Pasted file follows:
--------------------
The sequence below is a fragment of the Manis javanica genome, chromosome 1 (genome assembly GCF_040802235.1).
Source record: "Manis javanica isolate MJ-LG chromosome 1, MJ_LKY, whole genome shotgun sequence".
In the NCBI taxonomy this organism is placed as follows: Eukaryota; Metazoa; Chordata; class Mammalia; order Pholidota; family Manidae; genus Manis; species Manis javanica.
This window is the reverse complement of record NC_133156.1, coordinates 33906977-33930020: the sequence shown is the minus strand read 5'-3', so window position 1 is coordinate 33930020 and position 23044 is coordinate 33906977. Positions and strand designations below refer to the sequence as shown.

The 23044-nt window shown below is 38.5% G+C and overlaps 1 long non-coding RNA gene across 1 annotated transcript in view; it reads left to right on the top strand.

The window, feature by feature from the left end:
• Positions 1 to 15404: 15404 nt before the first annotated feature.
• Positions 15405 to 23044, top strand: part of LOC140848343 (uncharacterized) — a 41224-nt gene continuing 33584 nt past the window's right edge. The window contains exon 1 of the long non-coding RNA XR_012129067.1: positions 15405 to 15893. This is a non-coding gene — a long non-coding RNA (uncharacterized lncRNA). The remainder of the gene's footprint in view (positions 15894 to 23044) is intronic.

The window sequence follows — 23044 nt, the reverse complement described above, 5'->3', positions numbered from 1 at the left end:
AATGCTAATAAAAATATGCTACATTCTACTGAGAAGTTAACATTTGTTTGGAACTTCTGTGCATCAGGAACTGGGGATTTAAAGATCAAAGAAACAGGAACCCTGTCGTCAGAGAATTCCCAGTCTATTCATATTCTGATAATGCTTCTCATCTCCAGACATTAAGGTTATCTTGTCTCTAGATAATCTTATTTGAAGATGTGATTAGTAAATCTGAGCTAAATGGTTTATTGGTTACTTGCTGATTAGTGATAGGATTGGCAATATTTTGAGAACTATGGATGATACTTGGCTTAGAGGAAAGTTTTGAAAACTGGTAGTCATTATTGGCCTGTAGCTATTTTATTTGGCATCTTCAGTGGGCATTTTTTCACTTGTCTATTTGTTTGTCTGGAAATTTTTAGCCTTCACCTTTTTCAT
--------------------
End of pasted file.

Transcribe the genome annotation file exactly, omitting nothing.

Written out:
The sequence below is a fragment of the Manis javanica genome, chromosome 1 (genome assembly GCF_040802235.1).
Source record: "Manis javanica isolate MJ-LG chromosome 1, MJ_LKY, whole genome shotgun sequence".
In the NCBI taxonomy this organism is placed as follows: Eukaryota; Metazoa; Chordata; class Mammalia; order Pholidota; family Manidae; genus Manis; species Manis javanica.
This window is the reverse complement of record NC_133156.1, coordinates 33906977-33930020: the sequence shown is the minus strand read 5'-3', so window position 1 is coordinate 33930020 and position 23044 is coordinate 33906977. Positions and strand designations below refer to the sequence as shown.

The 23044-nt window shown below is 38.5% G+C and overlaps 1 long non-coding RNA gene across 1 annotated transcript in view; it reads left to right on the top strand.

The window, feature by feature from the left end:
• Positions 1 to 15404: 15404 nt before the first annotated feature.
• Positions 15405 to 23044, top strand: part of LOC140848343 (uncharacterized) — a 41224-nt gene continuing 33584 nt past the window's right edge. The window contains exon 1 of the long non-coding RNA XR_012129067.1: positions 15405 to 15893. This is a non-coding gene — a long non-coding RNA (uncharacterized lncRNA). The remainder of the gene's footprint in view (positions 15894 to 23044) is intronic.

The window sequence follows — 23044 nt, the reverse complement described above, 5'->3', positions numbered from 1 at the left end:
AATGCTAATAAAAATATGCTACATTCTACTGAGAAGTTAACATTTGTTTGGAACTTCTGTGCATCAGGAACTGGGGATTTAAAGATCAAAGAAACAGGAACCCTGTCGTCAGAGAATTCCCAGTCTATTCATATTCTGATAATGCTTCTCATCTCCAGACATTAAGGTTATCTTGTCTCTAGATAATCTTATTTGAAGATGTGATTAGTAAATCTGAGCTAAATGGTTTATTGGTTACTTGCTGATTAGTGATAGGATTGGCAATATTTTGAGAACTATGGATGATACTTGGCTTAGAGGAAAGTTTTGAAAACTGGTAGTCATTATTGGCCTGTAGCTATTTTATTTGGCATCTTCAGTGGGCATTTTTTCACTTGTCTATTTGTTTGTCTGGAAATTTTTAGCCTTCACCTTTTTCAT